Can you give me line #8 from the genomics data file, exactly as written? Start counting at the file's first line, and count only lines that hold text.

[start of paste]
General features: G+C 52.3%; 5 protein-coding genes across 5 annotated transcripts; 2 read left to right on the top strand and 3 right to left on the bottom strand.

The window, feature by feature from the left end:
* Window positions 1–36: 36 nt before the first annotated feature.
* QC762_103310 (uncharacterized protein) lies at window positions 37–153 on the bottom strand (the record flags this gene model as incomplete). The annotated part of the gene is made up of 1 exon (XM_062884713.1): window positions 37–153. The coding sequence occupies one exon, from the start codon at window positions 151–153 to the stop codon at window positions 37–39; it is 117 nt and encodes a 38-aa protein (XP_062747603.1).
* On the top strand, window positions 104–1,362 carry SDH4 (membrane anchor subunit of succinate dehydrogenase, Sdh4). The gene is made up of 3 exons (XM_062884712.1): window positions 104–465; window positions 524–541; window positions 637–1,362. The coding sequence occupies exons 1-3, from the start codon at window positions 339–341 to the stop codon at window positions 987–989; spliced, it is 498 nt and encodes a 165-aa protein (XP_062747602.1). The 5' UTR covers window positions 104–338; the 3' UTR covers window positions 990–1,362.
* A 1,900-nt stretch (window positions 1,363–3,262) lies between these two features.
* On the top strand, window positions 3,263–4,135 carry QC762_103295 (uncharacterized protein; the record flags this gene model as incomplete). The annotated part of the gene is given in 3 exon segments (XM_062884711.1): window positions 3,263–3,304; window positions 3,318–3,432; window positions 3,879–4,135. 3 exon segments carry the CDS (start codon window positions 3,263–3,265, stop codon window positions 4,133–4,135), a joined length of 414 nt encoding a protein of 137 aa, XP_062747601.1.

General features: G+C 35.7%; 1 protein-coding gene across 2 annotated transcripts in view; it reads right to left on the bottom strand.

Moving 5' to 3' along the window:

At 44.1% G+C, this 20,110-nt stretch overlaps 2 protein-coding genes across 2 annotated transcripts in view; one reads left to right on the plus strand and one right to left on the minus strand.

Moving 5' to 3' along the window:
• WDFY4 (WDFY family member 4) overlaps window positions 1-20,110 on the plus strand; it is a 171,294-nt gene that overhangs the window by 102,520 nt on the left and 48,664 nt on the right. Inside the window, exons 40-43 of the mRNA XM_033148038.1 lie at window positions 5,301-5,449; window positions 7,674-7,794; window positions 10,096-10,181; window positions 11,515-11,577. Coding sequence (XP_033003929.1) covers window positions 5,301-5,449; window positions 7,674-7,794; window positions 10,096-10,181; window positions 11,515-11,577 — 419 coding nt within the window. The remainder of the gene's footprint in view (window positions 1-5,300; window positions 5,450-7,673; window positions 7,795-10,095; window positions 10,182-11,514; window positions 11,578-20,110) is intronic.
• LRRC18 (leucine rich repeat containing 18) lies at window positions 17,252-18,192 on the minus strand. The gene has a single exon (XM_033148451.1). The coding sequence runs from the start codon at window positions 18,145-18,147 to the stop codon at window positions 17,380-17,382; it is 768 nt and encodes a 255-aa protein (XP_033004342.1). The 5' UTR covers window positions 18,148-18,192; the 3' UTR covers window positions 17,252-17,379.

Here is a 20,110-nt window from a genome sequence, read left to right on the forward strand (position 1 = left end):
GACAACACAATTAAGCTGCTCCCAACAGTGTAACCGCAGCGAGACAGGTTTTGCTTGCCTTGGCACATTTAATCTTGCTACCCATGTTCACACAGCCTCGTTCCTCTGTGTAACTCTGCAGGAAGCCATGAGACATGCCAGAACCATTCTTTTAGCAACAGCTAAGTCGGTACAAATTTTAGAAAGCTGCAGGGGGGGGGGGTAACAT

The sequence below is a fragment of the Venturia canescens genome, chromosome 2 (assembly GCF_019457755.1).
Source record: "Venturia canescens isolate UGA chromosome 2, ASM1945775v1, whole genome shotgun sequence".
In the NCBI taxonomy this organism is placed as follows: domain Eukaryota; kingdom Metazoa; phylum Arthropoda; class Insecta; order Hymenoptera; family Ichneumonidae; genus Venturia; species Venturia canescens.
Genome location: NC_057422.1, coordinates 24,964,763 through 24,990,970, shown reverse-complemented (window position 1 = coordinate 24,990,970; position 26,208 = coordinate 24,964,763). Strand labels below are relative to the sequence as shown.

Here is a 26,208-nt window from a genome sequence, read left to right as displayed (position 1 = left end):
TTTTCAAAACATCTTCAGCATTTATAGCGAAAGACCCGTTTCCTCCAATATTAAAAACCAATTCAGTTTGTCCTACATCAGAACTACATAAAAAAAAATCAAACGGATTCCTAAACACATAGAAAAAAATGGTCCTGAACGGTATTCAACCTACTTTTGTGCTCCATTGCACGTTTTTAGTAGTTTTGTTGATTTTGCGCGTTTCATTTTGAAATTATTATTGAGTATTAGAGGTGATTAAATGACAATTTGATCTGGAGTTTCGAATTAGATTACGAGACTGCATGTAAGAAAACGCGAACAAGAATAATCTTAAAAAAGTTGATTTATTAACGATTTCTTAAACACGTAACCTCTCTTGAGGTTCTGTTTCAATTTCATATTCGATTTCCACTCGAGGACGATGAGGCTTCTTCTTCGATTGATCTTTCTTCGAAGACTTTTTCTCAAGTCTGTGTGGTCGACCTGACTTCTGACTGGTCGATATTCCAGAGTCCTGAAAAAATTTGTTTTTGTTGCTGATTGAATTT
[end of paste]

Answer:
General features: G+C 35.7%; 1 protein-coding gene across 2 annotated transcripts in view; it reads right to left on the bottom strand.